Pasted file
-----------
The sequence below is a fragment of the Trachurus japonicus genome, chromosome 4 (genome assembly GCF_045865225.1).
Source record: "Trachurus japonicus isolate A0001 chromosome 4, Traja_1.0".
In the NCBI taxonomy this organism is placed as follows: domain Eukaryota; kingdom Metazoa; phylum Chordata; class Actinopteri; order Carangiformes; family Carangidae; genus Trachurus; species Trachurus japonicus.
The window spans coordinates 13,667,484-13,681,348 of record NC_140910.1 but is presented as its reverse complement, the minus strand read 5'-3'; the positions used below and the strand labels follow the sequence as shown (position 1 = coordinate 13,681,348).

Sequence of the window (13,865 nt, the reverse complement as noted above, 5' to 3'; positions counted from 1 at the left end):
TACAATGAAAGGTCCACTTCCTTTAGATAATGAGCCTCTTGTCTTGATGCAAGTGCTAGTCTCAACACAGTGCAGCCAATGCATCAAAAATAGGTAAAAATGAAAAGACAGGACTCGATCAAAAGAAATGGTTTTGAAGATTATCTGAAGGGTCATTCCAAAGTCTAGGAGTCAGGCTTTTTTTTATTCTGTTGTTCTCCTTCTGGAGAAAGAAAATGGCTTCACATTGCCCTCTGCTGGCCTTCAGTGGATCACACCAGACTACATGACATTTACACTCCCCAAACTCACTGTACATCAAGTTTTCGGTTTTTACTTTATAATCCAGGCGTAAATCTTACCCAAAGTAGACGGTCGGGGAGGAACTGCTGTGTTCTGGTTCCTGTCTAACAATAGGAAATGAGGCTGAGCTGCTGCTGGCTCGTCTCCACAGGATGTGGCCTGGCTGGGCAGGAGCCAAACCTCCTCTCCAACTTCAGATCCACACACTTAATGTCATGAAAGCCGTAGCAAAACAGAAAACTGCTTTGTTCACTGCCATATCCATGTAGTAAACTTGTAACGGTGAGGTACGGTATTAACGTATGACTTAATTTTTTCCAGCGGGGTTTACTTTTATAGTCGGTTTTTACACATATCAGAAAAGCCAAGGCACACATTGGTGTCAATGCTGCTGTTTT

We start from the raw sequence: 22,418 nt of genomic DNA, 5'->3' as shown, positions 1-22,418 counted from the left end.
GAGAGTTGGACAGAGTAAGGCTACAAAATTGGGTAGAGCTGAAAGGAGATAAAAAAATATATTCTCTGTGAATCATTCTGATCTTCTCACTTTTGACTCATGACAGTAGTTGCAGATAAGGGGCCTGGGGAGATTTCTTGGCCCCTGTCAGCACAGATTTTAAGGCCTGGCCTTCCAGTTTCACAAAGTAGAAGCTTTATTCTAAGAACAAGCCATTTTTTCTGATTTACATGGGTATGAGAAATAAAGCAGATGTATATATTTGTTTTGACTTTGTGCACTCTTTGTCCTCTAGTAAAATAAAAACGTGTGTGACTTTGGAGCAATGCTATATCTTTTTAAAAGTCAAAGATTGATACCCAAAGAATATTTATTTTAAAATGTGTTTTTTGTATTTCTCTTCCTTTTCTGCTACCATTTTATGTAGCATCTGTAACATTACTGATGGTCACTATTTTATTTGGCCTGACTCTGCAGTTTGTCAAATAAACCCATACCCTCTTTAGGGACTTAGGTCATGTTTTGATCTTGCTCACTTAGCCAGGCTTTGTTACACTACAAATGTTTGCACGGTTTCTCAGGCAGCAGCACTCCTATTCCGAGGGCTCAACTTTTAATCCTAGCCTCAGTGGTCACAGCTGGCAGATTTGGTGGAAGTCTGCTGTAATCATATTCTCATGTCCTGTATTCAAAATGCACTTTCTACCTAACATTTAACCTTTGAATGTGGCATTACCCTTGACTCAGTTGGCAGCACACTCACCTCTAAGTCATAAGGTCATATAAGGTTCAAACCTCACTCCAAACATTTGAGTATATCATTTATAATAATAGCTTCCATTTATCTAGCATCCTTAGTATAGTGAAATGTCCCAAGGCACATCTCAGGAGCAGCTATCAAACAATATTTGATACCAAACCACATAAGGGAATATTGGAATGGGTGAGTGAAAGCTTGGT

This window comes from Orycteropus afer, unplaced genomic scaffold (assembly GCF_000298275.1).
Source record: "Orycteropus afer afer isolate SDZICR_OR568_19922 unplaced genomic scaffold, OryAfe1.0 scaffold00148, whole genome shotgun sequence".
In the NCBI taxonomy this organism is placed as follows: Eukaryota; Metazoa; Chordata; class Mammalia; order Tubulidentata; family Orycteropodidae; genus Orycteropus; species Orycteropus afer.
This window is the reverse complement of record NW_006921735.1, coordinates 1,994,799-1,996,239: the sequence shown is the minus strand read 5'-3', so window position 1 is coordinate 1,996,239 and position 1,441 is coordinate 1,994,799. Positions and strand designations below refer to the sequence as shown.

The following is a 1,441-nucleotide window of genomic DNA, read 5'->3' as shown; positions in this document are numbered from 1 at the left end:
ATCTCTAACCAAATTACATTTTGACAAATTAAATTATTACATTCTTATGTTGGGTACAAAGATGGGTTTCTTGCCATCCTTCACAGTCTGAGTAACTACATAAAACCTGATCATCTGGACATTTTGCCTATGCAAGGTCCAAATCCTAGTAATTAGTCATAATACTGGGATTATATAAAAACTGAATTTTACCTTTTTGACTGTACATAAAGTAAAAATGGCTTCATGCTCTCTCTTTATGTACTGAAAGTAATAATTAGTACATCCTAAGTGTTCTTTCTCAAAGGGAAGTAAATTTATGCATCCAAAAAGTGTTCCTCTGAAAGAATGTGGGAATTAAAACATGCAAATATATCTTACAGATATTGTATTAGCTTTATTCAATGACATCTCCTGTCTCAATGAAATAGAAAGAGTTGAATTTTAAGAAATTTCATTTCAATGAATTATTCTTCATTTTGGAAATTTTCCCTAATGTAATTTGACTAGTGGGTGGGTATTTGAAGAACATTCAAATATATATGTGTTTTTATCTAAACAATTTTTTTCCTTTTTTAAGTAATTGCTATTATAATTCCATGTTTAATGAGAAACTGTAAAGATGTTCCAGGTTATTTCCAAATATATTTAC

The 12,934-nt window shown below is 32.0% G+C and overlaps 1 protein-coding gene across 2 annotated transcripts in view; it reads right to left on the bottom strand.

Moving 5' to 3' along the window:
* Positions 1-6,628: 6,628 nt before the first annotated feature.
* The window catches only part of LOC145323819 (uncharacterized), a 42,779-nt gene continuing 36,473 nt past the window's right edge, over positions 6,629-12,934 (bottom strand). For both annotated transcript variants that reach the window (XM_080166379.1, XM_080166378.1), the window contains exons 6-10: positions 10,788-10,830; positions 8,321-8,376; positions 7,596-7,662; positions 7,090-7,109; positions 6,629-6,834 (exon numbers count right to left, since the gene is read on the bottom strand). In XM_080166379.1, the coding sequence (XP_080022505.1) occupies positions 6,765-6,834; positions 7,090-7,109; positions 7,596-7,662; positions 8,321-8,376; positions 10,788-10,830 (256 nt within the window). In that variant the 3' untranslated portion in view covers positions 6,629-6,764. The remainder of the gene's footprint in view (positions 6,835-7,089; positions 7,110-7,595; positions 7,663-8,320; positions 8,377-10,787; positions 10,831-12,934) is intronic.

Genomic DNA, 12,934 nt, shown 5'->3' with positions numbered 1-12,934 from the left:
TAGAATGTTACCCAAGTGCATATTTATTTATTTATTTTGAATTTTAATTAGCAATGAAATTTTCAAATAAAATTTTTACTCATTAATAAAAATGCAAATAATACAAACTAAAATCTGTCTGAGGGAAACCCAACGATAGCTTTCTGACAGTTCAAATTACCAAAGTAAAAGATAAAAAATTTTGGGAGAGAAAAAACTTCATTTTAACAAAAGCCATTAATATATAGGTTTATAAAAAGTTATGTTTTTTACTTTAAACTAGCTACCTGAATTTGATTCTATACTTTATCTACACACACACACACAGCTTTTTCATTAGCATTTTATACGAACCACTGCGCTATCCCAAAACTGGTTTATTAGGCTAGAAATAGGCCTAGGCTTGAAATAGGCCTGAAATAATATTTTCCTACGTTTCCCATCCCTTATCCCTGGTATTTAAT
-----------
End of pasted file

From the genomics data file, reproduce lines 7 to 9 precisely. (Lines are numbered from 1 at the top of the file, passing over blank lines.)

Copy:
We start from the raw sequence: 22,418 nt of genomic DNA, 5'->3' as shown, positions 1-22,418 counted from the left end.
GAGAGTTGGACAGAGTAAGGCTACAAAATTGGGTAGAGCTGAAAGGAGATAAAAAAATATATTCTCTGTGAATCATTCTGATCTTCTCACTTTTGACTCATGACAGTAGTTGCAGATAAGGGGCCTGGGGAGATTTCTTGGCCCCTGTCAGCACAGATTTTAAGGCCTGGCCTTCCAGTTTCACAAAGTAGAAGCTTTATTCTAAGAACAAGCCATTTTTTCTGATTTACATGGGTATGAGAAATAAAGCAGATGTATATATTTGTTTTGACTTTGTGCACTCTTTGTCCTCTAGTAAAATAAAAACGTGTGTGACTTTGGAGCAATGCTATATCTTTTTAAAAGTCAAAGATTGATACCCAAAGAATATTTATTTTAAAATGTGTTTTTTGTATTTCTCTTCCTTTTCTGCTACCATTTTATGTAGCATCTGTAACATTACTGATGGTCACTATTTTATTTGGCCTGACTCTGCAGTTTGTCAAATAAACCCATACCCTCTTTAGGGACTTAGGTCATGTTTTGATCTTGCTCACTTAGCCAGGCTTTGTTACACTACAAATGTTTGCACGGTTTCTCAGGCAGCAGCACTCCTATTCCGAGGGCTCAACTTTTAATCCTAGCCTCAGTGGTCACAGCTGGCAGATTTGGTGGAAGTCTGCTGTAATCATATTCTCATGTCCTGTATTCAAAATGCACTTTCTACCTAACATTTAACCTTTGAATGTGGCATTACCCTTGACTCAGTTGGCAGCACACTCACCTCTAAGTCATAAGGTCATATAAGGTTCAAACCTCACTCCAAACATTTGAGTATATCATTTATAATAATAGCTTCCATTTATCTAGCATCCTTAGTATAGTGAAATGTCCCAAGGCACATCTCAGGAGCAGCTATCAAACAATATTTGATACCAAACCACATAAGGGAATATTGGAATGGGTGAGTGAAAGCTTGGT

This window comes from Orycteropus afer, unplaced genomic scaffold (assembly GCF_000298275.1).